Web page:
On the 26th May the Masonic Charitable Foundation (MCF) announced the approval of two new grants for Somerset charities. This takes the total MCF grants to Somerset charities to well over £100,000 for the first five months of this year.
Somerset Sight – Taunton will receive £15,000 over 3 years
Somerset Sight supports people living with a visual impairment, helping them to live fuller and more independent lives. They work across Somerset and the borders of Devon and Dorset; and their Mobile Advisory Service reaches the most rurally isolated towns and villages. 80% of service users are over 75 years old and more than 30% live alone. Sight loss is isolating and debilitating, with many people anxious about leaving their homes and unable to access mainstream support services.
They provide a range of services to improve wellbeing and quality of life, such as befriending visits; visual impairment aids like talking books and liquid level indicators to prevent scalding from hot drinks; structured courses such as “Seeing Life Differently” to help adjust to life with a visual impairment; emotional support groups; accessible activities like cooking classes and days out to the seaside and bird sanctuaries. They are one of the leading visual impairment charities in Somerset and very well connected to local hospitals and GP clinics which demonstrates the high quality of their work.
They have 3,000 service users and demand for their services is increasing. The MCF grant will enable them to expand their services and reach more people in need of support. Feedback from service users and healthcare professionals shows how much of a lifeline they are. “The emotional support has been a blessing for me…my sense of positivity is the biggest change”. Somerset Sight web site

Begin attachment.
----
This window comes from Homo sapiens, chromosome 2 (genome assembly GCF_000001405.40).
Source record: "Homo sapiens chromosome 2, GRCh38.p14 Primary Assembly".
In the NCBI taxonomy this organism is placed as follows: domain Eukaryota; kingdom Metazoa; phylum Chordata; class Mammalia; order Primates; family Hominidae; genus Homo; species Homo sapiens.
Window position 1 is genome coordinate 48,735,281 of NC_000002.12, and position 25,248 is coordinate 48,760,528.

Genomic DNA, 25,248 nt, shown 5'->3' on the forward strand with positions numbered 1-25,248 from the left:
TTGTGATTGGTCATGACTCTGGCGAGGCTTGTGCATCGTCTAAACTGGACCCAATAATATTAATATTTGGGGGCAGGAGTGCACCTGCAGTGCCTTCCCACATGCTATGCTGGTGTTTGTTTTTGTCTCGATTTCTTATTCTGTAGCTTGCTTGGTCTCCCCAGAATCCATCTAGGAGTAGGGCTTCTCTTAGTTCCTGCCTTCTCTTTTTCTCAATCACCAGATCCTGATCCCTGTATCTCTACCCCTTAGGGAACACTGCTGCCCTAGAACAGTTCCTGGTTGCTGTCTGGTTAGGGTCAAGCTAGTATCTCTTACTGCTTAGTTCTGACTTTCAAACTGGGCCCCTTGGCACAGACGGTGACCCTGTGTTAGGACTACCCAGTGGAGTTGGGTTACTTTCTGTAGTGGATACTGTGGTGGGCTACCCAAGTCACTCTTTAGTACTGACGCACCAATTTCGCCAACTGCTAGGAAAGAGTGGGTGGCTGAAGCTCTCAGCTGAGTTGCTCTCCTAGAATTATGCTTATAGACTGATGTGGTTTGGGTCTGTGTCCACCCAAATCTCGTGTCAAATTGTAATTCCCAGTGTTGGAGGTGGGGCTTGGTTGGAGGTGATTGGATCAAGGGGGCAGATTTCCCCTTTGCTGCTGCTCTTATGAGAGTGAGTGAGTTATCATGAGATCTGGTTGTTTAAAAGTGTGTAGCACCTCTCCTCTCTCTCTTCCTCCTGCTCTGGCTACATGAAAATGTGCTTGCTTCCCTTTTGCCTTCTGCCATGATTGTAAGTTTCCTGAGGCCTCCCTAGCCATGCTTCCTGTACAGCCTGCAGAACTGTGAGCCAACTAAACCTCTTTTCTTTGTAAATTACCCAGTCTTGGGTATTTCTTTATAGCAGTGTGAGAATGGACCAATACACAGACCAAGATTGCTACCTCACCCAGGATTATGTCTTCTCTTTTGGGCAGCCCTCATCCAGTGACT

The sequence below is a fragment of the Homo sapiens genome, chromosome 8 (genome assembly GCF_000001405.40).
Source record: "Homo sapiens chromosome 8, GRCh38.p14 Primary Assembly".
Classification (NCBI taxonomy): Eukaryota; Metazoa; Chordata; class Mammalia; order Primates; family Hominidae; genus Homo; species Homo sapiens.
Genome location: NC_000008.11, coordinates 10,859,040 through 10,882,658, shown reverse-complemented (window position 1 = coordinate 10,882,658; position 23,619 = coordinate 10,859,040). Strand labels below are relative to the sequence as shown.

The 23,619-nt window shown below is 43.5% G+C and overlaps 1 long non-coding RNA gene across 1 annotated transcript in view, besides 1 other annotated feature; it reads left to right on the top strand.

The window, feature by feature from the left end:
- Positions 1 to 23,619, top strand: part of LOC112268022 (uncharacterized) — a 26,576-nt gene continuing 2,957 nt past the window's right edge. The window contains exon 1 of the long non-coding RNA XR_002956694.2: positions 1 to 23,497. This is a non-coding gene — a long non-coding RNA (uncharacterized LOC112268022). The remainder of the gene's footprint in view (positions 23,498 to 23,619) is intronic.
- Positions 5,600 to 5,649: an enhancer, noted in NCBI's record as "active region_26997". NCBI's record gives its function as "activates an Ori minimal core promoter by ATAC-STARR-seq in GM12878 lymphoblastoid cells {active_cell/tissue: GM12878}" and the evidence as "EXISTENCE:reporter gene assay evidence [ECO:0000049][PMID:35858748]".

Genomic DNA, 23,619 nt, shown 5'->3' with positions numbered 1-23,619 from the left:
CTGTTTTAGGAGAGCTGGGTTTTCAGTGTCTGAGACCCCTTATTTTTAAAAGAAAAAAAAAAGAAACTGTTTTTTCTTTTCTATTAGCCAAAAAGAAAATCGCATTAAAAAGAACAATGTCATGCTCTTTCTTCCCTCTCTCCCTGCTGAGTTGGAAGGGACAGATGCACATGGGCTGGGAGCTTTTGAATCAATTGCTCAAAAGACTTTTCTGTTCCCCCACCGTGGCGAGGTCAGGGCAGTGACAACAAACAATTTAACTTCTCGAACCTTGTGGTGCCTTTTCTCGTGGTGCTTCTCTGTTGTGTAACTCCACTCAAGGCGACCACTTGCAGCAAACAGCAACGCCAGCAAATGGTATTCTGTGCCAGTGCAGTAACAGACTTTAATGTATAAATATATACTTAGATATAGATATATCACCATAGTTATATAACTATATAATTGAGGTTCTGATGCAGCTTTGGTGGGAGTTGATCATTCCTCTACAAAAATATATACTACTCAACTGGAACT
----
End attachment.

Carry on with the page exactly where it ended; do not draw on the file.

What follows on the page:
Goldies Sing&Smile – Radstock will receive £15,000 over 3 years
The Golden-Oldies Charity, established in 2008 and known as “Goldies”, delivers fun, daytime social Sing&Smile community groups, supporting physical health, wellbeing and independent living by combating loneliness and isolation. The majority of attendees live alone or care for a loved one, many attendees have early onset Dementia or Alzheimers, many have poor mental health and physical ailments, often experiencing depression and grief. The social sing-along sessions are open to all, but particularly aim to support older vulnerable people by bringing them together for fun and friendship.
There are currently 125 monthly Sing&Smile groups running in England and Wales with new groups starting every month. Singing along to hits of the 50s onwards, taking part in chair- based movement to music activities and dancing, Goldies helps to build stronger, more resilient communities of people supporting each other through loneliness. Sessions run for an hour with extra time for a cuppa and chat, some of the most popular sessions have been running since the charity launched in 2007. The charity also provides Christmas parties, Age Awareness days & a National Lottery Award winning intergenerational programme.
Goldies reaches an average of 1840 attendees every month. Singing, socialising and having opportunities to create supportive relationships has a proven impact on well-being and supports those with poor mental health and bereavement to continue to live independently.
A short questionnaire completed in January 2023 showed that attending Goldies had a positive impact on mental health: 90% of attendees agreed that Goldies made them feel part of their community and 88% agreed that attending Goldies made them feel less anxious/more confident. A Somerset attendee described how “After losing my husband, it took Goldies to get me out of my depression. It makes so much difference to me. I get to meet people, chat, laugh, dance, sing and it’s so enjoyable.”